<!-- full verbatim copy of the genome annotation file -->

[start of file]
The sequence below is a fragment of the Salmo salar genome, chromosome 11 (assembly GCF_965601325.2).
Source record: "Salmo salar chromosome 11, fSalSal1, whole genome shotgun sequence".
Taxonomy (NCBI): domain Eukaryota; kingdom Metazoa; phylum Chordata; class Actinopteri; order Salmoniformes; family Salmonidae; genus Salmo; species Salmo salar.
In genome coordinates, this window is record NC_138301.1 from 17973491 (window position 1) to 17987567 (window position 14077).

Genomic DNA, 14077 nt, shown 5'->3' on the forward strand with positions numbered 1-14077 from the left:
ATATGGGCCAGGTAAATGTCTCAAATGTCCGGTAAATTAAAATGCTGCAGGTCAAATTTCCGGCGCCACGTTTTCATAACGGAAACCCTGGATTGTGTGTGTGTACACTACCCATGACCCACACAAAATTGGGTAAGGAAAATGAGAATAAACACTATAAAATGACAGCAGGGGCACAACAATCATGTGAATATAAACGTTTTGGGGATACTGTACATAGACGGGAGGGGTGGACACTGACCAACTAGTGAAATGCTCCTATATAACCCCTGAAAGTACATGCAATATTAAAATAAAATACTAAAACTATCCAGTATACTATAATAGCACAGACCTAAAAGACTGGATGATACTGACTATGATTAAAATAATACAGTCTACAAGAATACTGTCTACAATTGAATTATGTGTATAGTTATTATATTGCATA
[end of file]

The sequence below is a fragment of the Salmo salar genome, chromosome 11 (assembly GCF_965601325.2).
Source record: "Salmo salar chromosome 11, fSalSal1, whole genome shotgun sequence".
Taxonomy (NCBI): domain Eukaryota; kingdom Metazoa; phylum Chordata; class Actinopteri; order Salmoniformes; family Salmonidae; genus Salmo; species Salmo salar.
In genome coordinates, this window is record NC_138301.1 from 17973491 (window position 1) to 17987567 (window position 14077).

Genomic DNA, 14077 nt, shown 5'->3' on the forward strand with positions numbered 1-14077 from the left:
ATATGGGCCAGGTAAATGTCTCAAATGTCCGGTAAATTAAAATGCTGCAGGTCAAATTTCCGGCGCCACGTTTTCATAACGGAAACCCTGGATTGTGTGTGTGTACACTACCCATGACCCACACAAAATTGGGTAAGGAAAATGAGAATAAACACTATAAAATGACAGCAGGGGCACAACAATCATGTGAATATAAACGTTTTGGGGATACTGTACATAGACGGGAGGGGTGGACACTGACCAACTAGTGAAATGCTCCTATATAACCCCTGAAAGTACATGCAATATTAAAATAAAATACTAAAACTATCCAGTATACTATAATAGCACAGACCTAAAAGACTGGATGATACTGACTATGATTAAAATAATACAGTCTACAAGAATACTGTCTACAATTGAATTATGTGTATAGTTATTATATTGCATA